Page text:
“We were off to such a good start, and we’ve hit a little rough patch,” Dempster said. “I know one thing for sure; the guys in here, they’re all professionals. They’ve been through the ups and downs. We’re going to continue to fight.”

For Dempster, a Canadian, it was his first loss to a Canadian team. He came in 5-0 against the Montreal Expos and 1-0 against Toronto.

Down 10-1, the Red Sox got a sacrifice fly in from Daniel Nava in the sixth and a solo homer from Pedro Ciriaco (No. 1) in a two-run eighth. The Jays answered with a two-run ninth, the first run driven in by Encarnacion’s third hit.

Toronto’s Munenori Kawasaki ended a seven-pitch at-bat with a two-run single in the second inning.

Bautista, moved to the second spot in the batting order Saturday, homered in the third and sixth innings, and the Jays scored in every inning from the second to the sixth.

NOTES: Boston’s Shane Victorino ran into the right field fence chasing Bonifacio’s homer and, after spending several minutes on the ground, stood up and stayed in the game. He left after six innings and was being checked at a hospital after the game with apparent rib injuries. … David Ortiz, in a 1-fof-20 slump mostly coinciding with Boston Globe columnist Dan Shaughnessy asking him if he is using PEDs and then writing a column about it, got the day off Sunday. … Morrow (upper back) threw in the bullpen before the game Sunday and is on target to start Wednesday night against the Giants. … Red Sox C David Ross, who took two foul tips to his catcher’s helmet Saturday, was placed on the seven-day concussion disabled list. C Ryan Lavarnway was recalled from Triple-A Pawtucket. … Struggling Toronto RHP R.A. Dickey (2-5, 5.06 ERA) opens the two-game series against San Francisco when he faces Barry Zito on Tuesday night. … RHP John Lackey (1-3) opens Boston’s nine-game road trip when he faces 6-0 Matt Moore at Tampa Bay on Tuesday night. The Rays have won five straight to climb over .500. … The Sox lead the season series with the Jays, 5-4. … RHP Jose De La Torre made his big league debut for Boston, pitching the ninth and allowing two runs.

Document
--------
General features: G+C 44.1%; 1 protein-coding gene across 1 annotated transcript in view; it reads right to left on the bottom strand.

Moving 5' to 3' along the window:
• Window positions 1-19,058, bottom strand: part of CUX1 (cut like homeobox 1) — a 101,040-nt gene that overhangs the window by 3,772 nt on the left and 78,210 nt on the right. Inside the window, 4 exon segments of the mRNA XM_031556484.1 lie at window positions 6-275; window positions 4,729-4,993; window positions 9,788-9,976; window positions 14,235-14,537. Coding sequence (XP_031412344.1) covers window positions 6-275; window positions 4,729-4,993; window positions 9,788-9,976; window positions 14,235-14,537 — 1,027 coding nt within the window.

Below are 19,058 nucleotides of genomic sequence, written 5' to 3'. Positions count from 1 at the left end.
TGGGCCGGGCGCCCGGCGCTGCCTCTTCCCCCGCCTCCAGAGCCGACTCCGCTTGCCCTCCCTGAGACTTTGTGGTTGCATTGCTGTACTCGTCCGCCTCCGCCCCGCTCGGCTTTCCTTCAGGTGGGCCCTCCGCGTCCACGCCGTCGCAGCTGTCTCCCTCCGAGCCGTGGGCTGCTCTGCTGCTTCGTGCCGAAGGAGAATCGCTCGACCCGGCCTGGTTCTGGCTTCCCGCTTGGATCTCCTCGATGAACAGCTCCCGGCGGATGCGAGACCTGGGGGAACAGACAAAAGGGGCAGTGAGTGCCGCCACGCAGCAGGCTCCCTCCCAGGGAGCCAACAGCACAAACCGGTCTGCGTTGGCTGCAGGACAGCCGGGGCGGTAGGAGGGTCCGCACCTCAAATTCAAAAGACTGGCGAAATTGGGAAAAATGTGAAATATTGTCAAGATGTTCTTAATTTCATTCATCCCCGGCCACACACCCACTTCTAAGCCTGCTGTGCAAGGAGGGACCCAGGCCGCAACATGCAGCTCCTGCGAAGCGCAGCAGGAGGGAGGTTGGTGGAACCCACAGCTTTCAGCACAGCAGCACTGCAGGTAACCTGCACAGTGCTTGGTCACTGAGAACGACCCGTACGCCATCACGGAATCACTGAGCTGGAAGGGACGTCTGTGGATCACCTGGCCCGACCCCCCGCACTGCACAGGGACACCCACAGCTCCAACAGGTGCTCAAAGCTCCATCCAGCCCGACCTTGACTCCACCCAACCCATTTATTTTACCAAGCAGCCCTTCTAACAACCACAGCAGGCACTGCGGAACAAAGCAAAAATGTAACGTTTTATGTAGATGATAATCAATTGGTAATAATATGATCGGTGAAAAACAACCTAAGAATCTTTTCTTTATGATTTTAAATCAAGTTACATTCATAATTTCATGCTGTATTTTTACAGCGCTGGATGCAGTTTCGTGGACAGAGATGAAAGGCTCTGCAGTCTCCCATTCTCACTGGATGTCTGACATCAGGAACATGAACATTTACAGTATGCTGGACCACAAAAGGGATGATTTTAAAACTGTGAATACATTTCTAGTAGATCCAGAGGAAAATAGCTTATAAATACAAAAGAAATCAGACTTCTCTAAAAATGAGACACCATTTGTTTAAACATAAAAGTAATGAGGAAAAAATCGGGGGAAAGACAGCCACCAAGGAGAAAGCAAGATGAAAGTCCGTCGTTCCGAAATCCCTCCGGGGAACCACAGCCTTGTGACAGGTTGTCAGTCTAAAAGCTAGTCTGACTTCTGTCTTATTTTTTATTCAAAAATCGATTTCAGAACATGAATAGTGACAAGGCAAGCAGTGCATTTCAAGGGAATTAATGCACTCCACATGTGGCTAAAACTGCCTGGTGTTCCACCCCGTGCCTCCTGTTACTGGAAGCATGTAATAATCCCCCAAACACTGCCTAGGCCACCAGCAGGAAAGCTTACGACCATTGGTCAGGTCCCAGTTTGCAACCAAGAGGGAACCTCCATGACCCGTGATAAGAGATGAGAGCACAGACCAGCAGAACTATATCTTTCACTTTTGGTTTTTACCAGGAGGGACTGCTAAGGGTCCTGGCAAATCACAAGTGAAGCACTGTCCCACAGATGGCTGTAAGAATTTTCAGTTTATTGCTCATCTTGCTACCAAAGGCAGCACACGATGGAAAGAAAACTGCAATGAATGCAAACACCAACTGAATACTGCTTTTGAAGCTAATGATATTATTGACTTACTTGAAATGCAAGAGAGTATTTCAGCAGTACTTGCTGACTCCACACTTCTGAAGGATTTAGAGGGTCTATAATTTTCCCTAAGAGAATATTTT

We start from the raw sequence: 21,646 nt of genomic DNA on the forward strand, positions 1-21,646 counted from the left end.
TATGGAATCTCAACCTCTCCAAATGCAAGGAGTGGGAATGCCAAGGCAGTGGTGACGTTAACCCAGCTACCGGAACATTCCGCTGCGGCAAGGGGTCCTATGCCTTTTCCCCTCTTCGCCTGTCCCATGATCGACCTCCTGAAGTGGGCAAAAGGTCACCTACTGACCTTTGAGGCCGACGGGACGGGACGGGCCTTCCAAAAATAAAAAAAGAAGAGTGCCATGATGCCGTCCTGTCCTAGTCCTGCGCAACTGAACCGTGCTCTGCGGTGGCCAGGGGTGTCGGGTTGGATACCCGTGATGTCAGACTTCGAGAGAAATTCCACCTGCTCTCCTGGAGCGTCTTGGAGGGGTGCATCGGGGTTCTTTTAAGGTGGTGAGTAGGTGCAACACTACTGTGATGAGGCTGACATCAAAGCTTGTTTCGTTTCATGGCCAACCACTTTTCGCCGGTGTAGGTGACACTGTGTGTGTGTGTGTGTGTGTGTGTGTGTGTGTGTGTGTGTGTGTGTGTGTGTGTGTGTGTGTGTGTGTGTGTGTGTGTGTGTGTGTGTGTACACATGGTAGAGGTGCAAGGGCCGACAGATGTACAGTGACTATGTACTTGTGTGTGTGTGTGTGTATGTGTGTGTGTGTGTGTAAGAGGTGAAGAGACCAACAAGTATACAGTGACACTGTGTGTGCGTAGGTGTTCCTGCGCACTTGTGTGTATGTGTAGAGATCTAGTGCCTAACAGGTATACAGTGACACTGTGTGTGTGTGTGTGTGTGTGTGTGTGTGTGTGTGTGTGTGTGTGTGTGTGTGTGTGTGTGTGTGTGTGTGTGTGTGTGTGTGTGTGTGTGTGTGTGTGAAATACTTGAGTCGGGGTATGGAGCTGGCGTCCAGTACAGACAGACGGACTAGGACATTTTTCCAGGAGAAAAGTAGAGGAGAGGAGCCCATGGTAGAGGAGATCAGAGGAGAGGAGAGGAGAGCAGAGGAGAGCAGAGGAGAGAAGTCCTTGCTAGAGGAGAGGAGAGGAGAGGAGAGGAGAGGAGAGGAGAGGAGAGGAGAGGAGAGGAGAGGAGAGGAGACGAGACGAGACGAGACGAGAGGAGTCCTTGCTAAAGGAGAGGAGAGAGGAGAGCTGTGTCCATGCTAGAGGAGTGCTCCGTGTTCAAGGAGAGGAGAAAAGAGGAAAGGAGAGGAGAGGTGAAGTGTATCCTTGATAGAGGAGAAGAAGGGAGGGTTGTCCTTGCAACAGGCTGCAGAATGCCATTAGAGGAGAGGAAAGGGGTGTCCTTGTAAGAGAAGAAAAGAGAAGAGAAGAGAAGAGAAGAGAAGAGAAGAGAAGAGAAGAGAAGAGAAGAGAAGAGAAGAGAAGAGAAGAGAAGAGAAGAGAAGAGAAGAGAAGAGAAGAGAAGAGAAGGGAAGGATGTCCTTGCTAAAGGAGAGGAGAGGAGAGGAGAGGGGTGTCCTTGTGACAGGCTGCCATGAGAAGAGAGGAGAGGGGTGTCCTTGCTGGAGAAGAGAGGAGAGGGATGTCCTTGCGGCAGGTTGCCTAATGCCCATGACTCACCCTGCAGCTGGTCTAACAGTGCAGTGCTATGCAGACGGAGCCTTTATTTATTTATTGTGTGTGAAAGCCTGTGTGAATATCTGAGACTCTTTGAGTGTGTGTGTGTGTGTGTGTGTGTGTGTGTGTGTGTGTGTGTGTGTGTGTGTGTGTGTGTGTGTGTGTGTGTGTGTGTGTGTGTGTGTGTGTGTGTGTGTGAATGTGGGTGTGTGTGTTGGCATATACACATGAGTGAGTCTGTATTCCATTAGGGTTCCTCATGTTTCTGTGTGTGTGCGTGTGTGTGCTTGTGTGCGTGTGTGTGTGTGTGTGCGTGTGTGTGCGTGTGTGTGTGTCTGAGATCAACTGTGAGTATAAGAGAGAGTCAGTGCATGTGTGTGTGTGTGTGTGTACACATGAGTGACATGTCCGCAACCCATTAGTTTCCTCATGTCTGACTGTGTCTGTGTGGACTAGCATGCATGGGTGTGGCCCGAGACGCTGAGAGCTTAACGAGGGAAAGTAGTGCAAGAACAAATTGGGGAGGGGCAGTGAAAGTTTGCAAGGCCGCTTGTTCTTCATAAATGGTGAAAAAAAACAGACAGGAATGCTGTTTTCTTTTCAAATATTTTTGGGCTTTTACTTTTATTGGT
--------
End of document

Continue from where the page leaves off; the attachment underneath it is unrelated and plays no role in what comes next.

On Saturday, Adam Lind’s lead-off home run in the ninth inning gave the Blue Jays a 3-2 victory over the Red Sox.

With the game tied after eight innings, Lind led off the ninth by greeting Junichi Tazawa, who had just entered the game, with his second home run of the season to straightaway center field.

Neither starter was involved in the decision.

Mark Buehrle of Toronto went seven innings, giving up one run on five hits and two walks with five strikeouts.

Clay Buchholz of Boston pitched eight innings, giving up two runs on six hits and three walks with four strikeouts.

The Blue Jays got a run in the third when Colby Rasmus led off with a double, took second on Munenori Kawasaki’s groundout, and scored on Melky Cabrera’s two-out single.

Toronto added a run in the fourth when Adam Lind led off with single, went to second on Brett Lawrie’s groundout and scored on Rasmus’ single that made it 2-0.

After a two-out single by David Ortiz in the third inning, Buehrle retired the next 13 Red Sox batters before issuing a lead-off walk to David Ross in the eighth, ending Buehrle’s outing.

Darren Oliver entered and allowed a run-scoring triple to Jacoby Ellsbury. With one out, shortstop Kawasaki’s error on Dustin Pedroia’s grounder allowed Ellsbury to score, tying the game.

Oliver (2-1) earned the victory and Casey Janssen earned his 10th save with a scoreless ninth.

Tazawa took the loss, falling to 2-2.